Sunday, January 19, 2014

Carrie (2013)

One of the biggest issues with Kimberley Peirce's film adaptation of Stephen King's "Carrie" is that it appears to be assuming that everyone watching the film has read the book or watched Brian De Palma's 1976 film. Right from the opening scene where Julianne Moore's Margaret is seen writhing in pain, oblivious to the fact that she is in labour, the film comes across as too eager to get to the parts which are now considered iconic. Often, when a major character is to be introduced, the camera slows down and some character off screen utters their full name loud and clear. Carry White. Sue Snell. Tommy Ross. Chris Hargensen. Yeah. That's the quality of writing you can expect from this film.

Opting to not be faithful to a source material is one thing, but dismissing the elements that made it work in the first place is asking for trouble. "Carrie" had an obligation to retain the small town-ness of its source material- the safety of a sleepy neighborhood where all the families knew each other and all their kids went to the same school. Instead of taking place in Chamberlain, Maine like the novel, "Carrie" is set in some anonymous, character-less part of America. 

I haven't watched De Palma's version, but having read the novel, I know that even though the entire story pivots around one Carrie White incident, it is more about the aftermath of something so bizarre. The problem with this film is that it doesn't give the mayhem at Carrie's Senior Year prom night the legendariness it deserves. It plays out like this was just another event happening in a world which has witnessed a series of supernatural occurrences. Even when a moody Carrie inadvertently breaks stuff in the presence of others, nobody seems to find anything odd about it.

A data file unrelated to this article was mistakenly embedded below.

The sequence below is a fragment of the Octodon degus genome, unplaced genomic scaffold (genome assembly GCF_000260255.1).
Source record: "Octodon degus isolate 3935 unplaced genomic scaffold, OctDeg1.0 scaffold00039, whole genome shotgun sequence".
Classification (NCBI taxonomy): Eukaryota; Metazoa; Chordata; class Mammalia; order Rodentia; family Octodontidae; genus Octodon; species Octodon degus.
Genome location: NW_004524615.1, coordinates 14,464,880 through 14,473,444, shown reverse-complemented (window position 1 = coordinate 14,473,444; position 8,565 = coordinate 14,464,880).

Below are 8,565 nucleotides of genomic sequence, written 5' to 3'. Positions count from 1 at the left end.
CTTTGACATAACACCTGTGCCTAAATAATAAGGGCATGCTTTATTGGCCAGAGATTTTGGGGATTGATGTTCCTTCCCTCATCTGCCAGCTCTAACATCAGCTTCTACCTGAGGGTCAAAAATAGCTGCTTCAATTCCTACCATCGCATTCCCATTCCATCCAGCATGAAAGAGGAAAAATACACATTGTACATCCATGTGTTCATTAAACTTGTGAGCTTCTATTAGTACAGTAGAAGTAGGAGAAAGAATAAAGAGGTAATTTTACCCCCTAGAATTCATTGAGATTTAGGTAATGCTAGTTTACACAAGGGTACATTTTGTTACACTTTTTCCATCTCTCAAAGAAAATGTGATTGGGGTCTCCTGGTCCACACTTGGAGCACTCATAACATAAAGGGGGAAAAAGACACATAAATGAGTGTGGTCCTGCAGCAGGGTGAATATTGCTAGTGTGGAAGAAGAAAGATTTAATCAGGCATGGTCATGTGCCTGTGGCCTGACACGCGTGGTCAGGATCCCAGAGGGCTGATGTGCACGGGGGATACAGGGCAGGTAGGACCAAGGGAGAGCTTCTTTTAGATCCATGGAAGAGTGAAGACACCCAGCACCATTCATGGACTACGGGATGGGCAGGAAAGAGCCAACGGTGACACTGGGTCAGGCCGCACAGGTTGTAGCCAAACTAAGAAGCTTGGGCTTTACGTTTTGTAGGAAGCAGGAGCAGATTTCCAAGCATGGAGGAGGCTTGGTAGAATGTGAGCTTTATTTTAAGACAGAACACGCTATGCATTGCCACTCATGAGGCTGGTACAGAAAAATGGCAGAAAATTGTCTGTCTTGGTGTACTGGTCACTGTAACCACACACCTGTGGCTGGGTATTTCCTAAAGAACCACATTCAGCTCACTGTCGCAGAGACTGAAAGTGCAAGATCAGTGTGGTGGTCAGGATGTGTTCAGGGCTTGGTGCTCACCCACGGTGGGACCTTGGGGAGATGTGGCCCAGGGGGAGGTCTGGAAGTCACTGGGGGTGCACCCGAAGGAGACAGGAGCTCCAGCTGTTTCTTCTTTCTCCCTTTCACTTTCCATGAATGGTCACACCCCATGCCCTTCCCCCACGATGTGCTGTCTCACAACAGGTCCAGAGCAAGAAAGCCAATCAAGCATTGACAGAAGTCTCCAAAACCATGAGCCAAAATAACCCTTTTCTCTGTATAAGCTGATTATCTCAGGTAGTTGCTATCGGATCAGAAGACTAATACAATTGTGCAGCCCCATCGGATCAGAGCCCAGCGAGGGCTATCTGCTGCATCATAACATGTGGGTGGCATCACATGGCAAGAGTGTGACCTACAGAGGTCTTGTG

Evident from the final shot, all this film aspires to be is a cheap horror film clubbed with the trivial bitching fit for a "Mean Girls" movie. Even though the actors are committed, the way the film is directed does no justice to whatever performance they come up with. It's almost embarrassing to see someone like Julianne Moore being reduced to hamming like that. Judy Greer plays the PE teacher who hangs out in the washroom like the ghost from Harry Potter because that's what PE teachers do. She even uses words like 'dreamy' to describe one of her male students to Carrie. Who talks like that? PE teachers do.

The only bit of modernization Peirce does is adding mobile phones ensuring that Carrie's day of embarrassment in the showers gets viewed by more people. Besides that, the film is very unimaginative and doesn't have anything new to offer. It tries to pander to the Twlight generation and be more hip by throwing in some random songs by Passion Pit, Vampire Weekend, Haim and Cults, but only manages to look worse. 

If the idea was to re-imagine a classic novel which already had a classic film adaptation, "Carrie" should have come up with a narrative that significantly dealt with the aftermath. It should have included interviews with people who were affected by the incident and the rulings of the White Commisson which so often gets mentioned in the book. It needed to do more myth-building. This "Carrie" definitely eats shit.